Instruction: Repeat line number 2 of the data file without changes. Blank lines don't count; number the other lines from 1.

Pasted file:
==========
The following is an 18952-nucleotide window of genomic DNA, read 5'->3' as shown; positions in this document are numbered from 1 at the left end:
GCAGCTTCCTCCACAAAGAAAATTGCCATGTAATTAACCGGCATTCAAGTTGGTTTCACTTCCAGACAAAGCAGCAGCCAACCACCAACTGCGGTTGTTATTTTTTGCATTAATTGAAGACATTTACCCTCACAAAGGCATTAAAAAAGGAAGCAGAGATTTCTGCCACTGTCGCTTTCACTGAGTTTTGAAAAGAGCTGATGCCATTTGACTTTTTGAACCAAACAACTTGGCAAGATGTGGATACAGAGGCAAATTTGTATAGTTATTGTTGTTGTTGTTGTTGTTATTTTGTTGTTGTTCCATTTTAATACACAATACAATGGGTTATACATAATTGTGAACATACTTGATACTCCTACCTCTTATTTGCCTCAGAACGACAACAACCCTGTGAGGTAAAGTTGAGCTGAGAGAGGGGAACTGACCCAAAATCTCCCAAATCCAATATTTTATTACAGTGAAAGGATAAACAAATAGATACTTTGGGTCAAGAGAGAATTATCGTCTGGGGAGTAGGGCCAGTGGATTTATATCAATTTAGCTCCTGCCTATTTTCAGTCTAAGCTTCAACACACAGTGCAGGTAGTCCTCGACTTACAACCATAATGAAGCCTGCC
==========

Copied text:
GCAGCTTCCTCCACAAAGAAAATTGCCATGTAATTAACCGGCATTCAAGTTGGTTTCACTTCCAGACAAAGCAGCAGCCAACCACCAACTGCGGTTGTTATTTTTTGCATTAATTGAAGACATTTACCCTCACAAAGGCATTAAAAAAGGAAGCAGAGATTTCTGCCACTGTCGCTTTCACTGAGTTTTGAAAAGAGCTGATGCCATTTGACTTTTTGAACCAAACAACTTGGCAAGATGTGGATACAGAGGCAAATTTGTATAGTTATTGTTGTTGTTGTTGTTGTTATTTTGTTGTTGTTCCATTTTAATACACAATACAATGGGTTATACATAATTGTGAACATACTTGATACTCCTACCTCTTATTTGCCTCAGAACGACAACAACCCTGTGAGGTAAAGTTGAGCTGAGAGAGGGGAACTGACCCAAAATCTCCCAAATCCAATATTTTATTACAGTGAAAGGATAAACAAATAGATACTTTGGGTCAAGAGAGAATTATCGTCTGGGGAGTAGGGCCAGTGGATTTATATCAATTTAGCTCCTGCCTATTTTCAGTCTAAGCTTCAACACACAGTGCAGGTAGTCCTCGACTTACAACCATAATGAAGCCTGCC